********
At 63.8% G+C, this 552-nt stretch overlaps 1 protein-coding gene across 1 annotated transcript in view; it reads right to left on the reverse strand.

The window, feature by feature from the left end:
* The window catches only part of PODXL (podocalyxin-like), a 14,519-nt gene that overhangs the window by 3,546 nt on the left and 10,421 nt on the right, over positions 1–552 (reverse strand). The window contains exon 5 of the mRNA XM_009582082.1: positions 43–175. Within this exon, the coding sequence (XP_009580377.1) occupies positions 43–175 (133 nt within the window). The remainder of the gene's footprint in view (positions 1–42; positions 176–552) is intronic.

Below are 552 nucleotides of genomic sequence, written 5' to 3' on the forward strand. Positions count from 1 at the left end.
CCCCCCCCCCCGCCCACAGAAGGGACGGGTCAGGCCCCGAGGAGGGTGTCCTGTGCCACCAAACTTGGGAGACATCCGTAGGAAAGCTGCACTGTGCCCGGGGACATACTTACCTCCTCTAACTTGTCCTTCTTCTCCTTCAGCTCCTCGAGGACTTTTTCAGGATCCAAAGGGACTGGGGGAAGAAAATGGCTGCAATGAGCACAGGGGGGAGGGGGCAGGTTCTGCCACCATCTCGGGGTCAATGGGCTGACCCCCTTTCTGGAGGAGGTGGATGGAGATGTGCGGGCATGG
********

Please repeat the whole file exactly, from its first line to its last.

At 63.8% G+C, this 552-nt stretch overlaps 1 protein-coding gene across 1 annotated transcript in view; it reads right to left on the reverse strand.

The window, feature by feature from the left end:
* The window catches only part of PODXL (podocalyxin-like), a 14,519-nt gene that overhangs the window by 3,546 nt on the left and 10,421 nt on the right, over positions 1–552 (reverse strand). The window contains exon 5 of the mRNA XM_009582082.1: positions 43–175. Within this exon, the coding sequence (XP_009580377.1) occupies positions 43–175 (133 nt within the window). The remainder of the gene's footprint in view (positions 1–42; positions 176–552) is intronic.

Below are 552 nucleotides of genomic sequence, written 5' to 3' on the forward strand. Positions count from 1 at the left end.
CCCCCCCCCCCGCCCACAGAAGGGACGGGTCAGGCCCCGAGGAGGGTGTCCTGTGCCACCAAACTTGGGAGACATCCGTAGGAAAGCTGCACTGTGCCCGGGGACATACTTACCTCCTCTAACTTGTCCTTCTTCTCCTTCAGCTCCTCGAGGACTTTTTCAGGATCCAAAGGGACTGGGGGAAGAAAATGGCTGCAATGAGCACAGGGGGGAGGGGGCAGGTTCTGCCACCATCTCGGGGTCAATGGGCTGACCCCCTTTCTGGAGGAGGTGGATGGAGATGTGCGGGCATGG